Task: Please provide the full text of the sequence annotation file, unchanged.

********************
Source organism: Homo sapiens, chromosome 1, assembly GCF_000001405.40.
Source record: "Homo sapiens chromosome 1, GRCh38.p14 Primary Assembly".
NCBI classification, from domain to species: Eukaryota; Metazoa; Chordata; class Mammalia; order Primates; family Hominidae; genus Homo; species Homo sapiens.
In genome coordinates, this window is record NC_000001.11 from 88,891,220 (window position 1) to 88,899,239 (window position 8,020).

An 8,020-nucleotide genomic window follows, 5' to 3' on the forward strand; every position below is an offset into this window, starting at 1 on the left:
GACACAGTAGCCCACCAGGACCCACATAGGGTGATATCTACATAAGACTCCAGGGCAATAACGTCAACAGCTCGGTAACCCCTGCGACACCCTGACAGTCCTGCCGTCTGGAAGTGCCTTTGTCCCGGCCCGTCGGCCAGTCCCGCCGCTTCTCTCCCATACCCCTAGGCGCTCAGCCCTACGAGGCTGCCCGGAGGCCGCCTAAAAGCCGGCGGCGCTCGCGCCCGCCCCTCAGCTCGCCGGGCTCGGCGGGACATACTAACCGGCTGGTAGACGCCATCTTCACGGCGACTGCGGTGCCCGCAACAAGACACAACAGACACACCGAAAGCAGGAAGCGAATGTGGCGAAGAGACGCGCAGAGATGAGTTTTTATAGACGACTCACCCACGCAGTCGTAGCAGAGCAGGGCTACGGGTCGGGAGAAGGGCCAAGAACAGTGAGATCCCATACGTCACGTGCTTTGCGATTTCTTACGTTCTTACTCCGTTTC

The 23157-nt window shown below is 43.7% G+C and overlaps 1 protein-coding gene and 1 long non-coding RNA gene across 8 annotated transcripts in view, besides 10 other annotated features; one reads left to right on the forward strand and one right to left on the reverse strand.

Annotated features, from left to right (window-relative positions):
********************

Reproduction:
Source organism: Homo sapiens, chromosome 1, assembly GCF_000001405.40.
Source record: "Homo sapiens chromosome 1, GRCh38.p14 Primary Assembly".
NCBI classification, from domain to species: Eukaryota; Metazoa; Chordata; class Mammalia; order Primates; family Hominidae; genus Homo; species Homo sapiens.
In genome coordinates, this window is record NC_000001.11 from 88,891,220 (window position 1) to 88,899,239 (window position 8,020).

An 8,020-nucleotide genomic window follows, 5' to 3' on the forward strand; every position below is an offset into this window, starting at 1 on the left:
GACACAGTAGCCCACCAGGACCCACATAGGGTGATATCTACATAAGACTCCAGGGCAATAACGTCAACAGCTCGGTAACCCCTGCGACACCCTGACAGTCCTGCCGTCTGGAAGTGCCTTTGTCCCGGCCCGTCGGCCAGTCCCGCCGCTTCTCTCCCATACCCCTAGGCGCTCAGCCCTACGAGGCTGCCCGGAGGCCGCCTAAAAGCCGGCGGCGCTCGCGCCCGCCCCTCAGCTCGCCGGGCTCGGCGGGACATACTAACCGGCTGGTAGACGCCATCTTCACGGCGACTGCGGTGCCCGCAACAAGACACAACAGACACACCGAAAGCAGGAAGCGAATGTGGCGAAGAGACGCGCAGAGATGAGTTTTTATAGACGACTCACCCACGCAGTCGTAGCAGAGCAGGGCTACGGGTCGGGAGAAGGGCCAAGAACAGTGAGATCCCATACGTCACGTGCTTTGCGATTTCTTACGTTCTTACTCCGTTTC

The 23157-nt window shown below is 43.7% G+C and overlaps 1 protein-coding gene and 1 long non-coding RNA gene across 8 annotated transcripts in view, besides 10 other annotated features; one reads left to right on the forward strand and one right to left on the reverse strand.

Annotated features, from left to right (window-relative positions):